These determinations were deemed applicable for the Rothman case as well.  Judge Caposela considered the wholesale impoundment of ballots from a particular county disturbing in light of the evidence.  There was definitely a strategic aspect to going after specifically Passaic County vote-by-mail ballots in a wholesale fashion.   Pascrell overwhelmed Rothman 9-to-1 in his home county base, running up a 22,000-vote cushion that Rothman could not offset in parts of Bergen and Hudson counties that had sent him to Congress for eight terms before.  A Facebook post and darkened windows were not considered “evidence” in the legal sense of the word according to Judge Caposela.  With a fundamental right at stake, the action was considered “arbitrary, capricious and unreasonable.”

The impoundment statute, N.J.S.A. 19:58-30, vests significant discretion in the prosecutor or Superintendent of Elections to take action. Often in an effort to protect elections, these parties slow down the process to the detriment of one candidate or another.  While there is recourse in the courts for these maneuvers, if the Superintendent of Elections’ actions were upheld, 2,000 people could have lost their voice until all the in-person votes were counted.  Whether justified or not, these type of maneuvers raise significant questions on the vote by mail process.  If the legislature is interested in upholding the integrity of the electoral process, it may want to reconsider the power it vests in the Superintendent of Elections and prosecutors to impound ballots.

Aaron C. Carter is a second-year student at William & Mary Law School.

permalink:  http://electls.blogs.wm.edu/2012/11/01/most-pathetic-thing-ever/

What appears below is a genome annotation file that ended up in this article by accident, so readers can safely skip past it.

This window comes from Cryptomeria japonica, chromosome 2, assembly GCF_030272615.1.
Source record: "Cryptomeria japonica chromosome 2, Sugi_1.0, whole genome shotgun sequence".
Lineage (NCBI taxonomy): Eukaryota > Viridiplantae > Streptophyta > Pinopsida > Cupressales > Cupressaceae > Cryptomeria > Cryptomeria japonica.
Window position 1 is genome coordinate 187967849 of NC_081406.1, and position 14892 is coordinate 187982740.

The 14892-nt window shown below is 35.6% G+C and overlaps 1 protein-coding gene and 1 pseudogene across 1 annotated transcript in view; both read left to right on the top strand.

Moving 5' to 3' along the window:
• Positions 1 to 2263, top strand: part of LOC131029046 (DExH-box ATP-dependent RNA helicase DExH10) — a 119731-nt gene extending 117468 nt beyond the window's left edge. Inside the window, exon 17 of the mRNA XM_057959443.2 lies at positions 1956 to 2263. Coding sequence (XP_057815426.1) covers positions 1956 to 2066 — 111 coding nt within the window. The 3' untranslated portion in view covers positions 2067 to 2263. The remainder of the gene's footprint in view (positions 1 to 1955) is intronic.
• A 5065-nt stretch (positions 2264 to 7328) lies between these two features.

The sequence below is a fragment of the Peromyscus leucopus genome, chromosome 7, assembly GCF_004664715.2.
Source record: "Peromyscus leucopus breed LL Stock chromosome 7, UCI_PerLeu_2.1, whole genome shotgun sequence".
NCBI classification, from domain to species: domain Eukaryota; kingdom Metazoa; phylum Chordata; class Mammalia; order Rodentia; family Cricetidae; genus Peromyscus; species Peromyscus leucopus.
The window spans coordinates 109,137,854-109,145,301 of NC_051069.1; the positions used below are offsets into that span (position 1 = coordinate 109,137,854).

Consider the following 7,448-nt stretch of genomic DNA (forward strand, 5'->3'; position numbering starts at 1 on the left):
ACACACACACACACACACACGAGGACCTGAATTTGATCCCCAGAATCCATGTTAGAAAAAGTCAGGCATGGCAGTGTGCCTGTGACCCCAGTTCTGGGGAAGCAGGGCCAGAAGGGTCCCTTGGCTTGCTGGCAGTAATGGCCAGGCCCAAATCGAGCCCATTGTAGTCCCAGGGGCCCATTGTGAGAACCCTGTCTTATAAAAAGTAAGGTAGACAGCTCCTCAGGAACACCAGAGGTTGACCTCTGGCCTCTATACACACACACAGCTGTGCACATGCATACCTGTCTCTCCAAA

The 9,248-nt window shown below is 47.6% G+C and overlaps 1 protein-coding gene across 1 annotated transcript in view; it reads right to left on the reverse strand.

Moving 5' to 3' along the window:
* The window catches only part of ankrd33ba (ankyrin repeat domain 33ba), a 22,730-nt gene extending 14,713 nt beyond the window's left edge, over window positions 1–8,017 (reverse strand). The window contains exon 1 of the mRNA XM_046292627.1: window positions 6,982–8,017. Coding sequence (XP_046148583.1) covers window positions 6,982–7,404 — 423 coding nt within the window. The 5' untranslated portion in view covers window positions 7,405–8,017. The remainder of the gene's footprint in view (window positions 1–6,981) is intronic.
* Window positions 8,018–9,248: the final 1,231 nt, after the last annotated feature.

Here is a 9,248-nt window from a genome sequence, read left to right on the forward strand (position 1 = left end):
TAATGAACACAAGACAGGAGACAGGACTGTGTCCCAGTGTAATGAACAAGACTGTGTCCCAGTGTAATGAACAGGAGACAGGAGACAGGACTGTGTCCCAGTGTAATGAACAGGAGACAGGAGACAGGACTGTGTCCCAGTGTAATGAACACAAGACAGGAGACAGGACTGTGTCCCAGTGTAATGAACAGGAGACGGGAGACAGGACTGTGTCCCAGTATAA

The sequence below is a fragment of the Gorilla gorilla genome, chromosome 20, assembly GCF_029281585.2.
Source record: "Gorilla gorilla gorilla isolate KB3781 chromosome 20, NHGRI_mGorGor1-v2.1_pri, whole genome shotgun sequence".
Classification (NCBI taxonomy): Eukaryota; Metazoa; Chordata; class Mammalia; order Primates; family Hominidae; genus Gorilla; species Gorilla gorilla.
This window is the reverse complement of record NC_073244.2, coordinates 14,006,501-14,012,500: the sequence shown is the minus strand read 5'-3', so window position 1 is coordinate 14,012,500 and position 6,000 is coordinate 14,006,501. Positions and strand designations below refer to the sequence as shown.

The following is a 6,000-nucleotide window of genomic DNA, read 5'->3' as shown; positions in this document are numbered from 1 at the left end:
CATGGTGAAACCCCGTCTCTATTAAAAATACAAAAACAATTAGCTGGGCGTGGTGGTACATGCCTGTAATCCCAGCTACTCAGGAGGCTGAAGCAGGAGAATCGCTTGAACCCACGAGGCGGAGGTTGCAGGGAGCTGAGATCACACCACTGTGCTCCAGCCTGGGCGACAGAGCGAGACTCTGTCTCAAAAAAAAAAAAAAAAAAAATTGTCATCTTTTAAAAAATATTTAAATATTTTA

What’s in a date? Moving school board elections in New Jersey

by David Noll, Staff Writer

The way that seemingly innocuous procedural matters can shape the outcomes of elections is quite frightening. This year, New Jersey’s school board elections will showcase this phenomenon. Towns in New Jersey are now allowed to move their elections from mid-April to November 6th. Most districts have made the change in order to capitalize on a lower cost to hosting the elections. Also, by moving the elections districts are allowed to increase budgets within the district’s tax levy. The state passed legislation allowing this in the hopes of producing higher voter turnout. This isn’t a new idea. Other states hold school elections along with the general elections and states like New York have talked about moving the election date for decades. So why would it matter to change the date?

In the past, estimates for school board election turnout ranged from 25% to under 15% of registered voters in the state. In 2010, 55.6% of New Jersey citizens were registered to vote; New Jersey had a total population of approximately 8.8 million people, meaning between 0.6 and 1.2 million people in Jersey care about school board elections enough to vote. The problem may be in putting the levers to vote in front of the 36.2% of New Jersey that goes to vote in the general election (or 3.2 million people). As long as the current school board voters are a more homogenous group then the total electorate, the outcomes and interests of school board elections will face pressure to shift.